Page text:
“Now that I know how she’s getting in, how can I keep her out?” my desperate friend asked. “I’m scared to walk out into my backyard.”

“I’d pick a few plums and toss them into your neighbor’s part of the forest,” I suggested. “Then find some fresh carrion and toss it near, but not on, your property. And post a sign with an accompanying map: Better Bear Food at the Zoo,” which is just up the street.

“Funny,” he solemnly replied.

“I know! Post a sign that says ‘Bear meat served daily.’ She seems quite smart!”

As I said that, a cub strolled up to my front door and asked for lunch. Fortunately, I still had some ex-boyfriend left in the freezer.

Sunday, August 29, 2010

Children of Priests

I read an Associated Press story that proved again, Catholic parishioners are slowly being reimbursed for all their ancestors’ tithes and indulgences. A priest impregnated an 18-year-old, and her parents are suing, among others, the priest, his diocese in Reading, Penn., and the high school where he was chaplain.

At least the priest was with a girl. The pope would probably see this as encouraging news.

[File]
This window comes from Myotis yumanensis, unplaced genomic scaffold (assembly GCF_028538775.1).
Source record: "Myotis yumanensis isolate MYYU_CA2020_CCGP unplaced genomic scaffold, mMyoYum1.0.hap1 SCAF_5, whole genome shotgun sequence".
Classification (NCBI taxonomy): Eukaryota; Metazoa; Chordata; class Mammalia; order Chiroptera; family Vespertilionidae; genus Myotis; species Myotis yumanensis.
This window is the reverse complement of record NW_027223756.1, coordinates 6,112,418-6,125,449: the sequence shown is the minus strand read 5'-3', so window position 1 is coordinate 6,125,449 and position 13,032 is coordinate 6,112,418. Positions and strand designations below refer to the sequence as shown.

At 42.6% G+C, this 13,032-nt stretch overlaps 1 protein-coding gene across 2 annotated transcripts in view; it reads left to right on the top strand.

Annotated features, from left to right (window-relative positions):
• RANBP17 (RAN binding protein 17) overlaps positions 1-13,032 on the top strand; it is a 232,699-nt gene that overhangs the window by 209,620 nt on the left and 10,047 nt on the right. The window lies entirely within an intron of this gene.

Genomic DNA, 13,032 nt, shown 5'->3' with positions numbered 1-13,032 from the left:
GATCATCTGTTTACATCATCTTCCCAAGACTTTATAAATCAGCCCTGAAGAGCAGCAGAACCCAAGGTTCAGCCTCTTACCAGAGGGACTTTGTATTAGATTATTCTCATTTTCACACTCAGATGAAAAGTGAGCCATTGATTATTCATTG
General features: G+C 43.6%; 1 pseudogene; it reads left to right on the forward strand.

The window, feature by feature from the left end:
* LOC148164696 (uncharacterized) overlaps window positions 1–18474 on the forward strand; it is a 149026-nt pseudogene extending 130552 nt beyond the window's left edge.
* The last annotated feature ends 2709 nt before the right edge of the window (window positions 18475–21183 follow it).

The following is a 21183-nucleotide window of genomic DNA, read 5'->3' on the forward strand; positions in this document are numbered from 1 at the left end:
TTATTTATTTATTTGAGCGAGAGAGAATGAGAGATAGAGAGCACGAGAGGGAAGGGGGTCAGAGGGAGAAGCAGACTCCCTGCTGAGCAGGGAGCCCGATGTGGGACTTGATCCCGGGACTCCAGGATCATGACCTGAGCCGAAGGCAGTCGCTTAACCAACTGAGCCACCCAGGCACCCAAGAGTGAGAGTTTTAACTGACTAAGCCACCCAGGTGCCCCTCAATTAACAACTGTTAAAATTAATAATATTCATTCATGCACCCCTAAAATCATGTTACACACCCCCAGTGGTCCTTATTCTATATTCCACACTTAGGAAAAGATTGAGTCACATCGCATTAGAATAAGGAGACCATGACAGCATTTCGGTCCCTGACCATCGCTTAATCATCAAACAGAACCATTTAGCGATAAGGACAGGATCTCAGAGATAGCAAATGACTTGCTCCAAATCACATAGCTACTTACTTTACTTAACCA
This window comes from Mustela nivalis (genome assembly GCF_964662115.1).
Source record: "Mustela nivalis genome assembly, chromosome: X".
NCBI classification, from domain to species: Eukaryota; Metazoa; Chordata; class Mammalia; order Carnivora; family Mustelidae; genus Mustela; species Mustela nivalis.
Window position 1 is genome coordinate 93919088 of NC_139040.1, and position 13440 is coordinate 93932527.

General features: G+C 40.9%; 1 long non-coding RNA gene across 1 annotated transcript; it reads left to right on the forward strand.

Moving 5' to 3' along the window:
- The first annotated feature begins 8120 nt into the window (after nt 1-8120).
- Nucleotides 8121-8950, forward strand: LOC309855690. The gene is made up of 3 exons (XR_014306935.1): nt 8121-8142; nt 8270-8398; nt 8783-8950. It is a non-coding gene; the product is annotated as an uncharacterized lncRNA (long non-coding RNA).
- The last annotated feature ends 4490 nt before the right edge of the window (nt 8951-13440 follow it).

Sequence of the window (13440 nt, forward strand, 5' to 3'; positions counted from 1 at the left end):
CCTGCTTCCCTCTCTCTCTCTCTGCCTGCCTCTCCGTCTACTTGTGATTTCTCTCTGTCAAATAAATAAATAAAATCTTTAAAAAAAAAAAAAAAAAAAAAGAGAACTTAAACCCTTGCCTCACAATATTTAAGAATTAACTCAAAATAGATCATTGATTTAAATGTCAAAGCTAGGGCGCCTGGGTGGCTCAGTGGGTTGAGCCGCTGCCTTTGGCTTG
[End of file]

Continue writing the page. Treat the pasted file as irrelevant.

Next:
Charges in the parents’ lawsuit were breach of fiduciary duty, infliction of emotional distress, and gross negligence. Upon reading the story, these accusations could aptly be used against the parents for aiding and abetting procreative behavior in the first place.

Seems the daughter and priest were spending a lot of quality time together in the parents’ home behind a closed door. The rhythm inside the daughter’s bedroom didn’t coincide with the beat of the music she played, so logically, instead of communicating with their daughter and the priest, the parents set up a video camera in the girl’s bedroom while she was gone.


Now maybe I’m just not a good Catholic, but isn’t secretly videotaping people engaging in sexual dialogue pornographic? And when one of the participants is a daughter, isn’t it classified as incestuously close observation?

Instead of using this visual opportunity to confront the daughter and priest, since any communication to that point was ineffectual, Mom and Dad jump into their Chevy and head downtown where the big bucks live.

At this point I’m thinking the daughter must have conspired with ol’ Mommy and Daddio and thought a little extra cash for some new pumps, teddy, and camisole would be nice—stuff the diocese could provide for her, since the priest wasn’t enough.

I could be reading the journalist’s story incorrectly, but it sounds as if the whole family had secrets stashed between the folds of their robes.

If the priest and daughter really love each other, they should enjoy the life they created: their little girl. They could be blessed with a happy ending, especially if the parents win in court.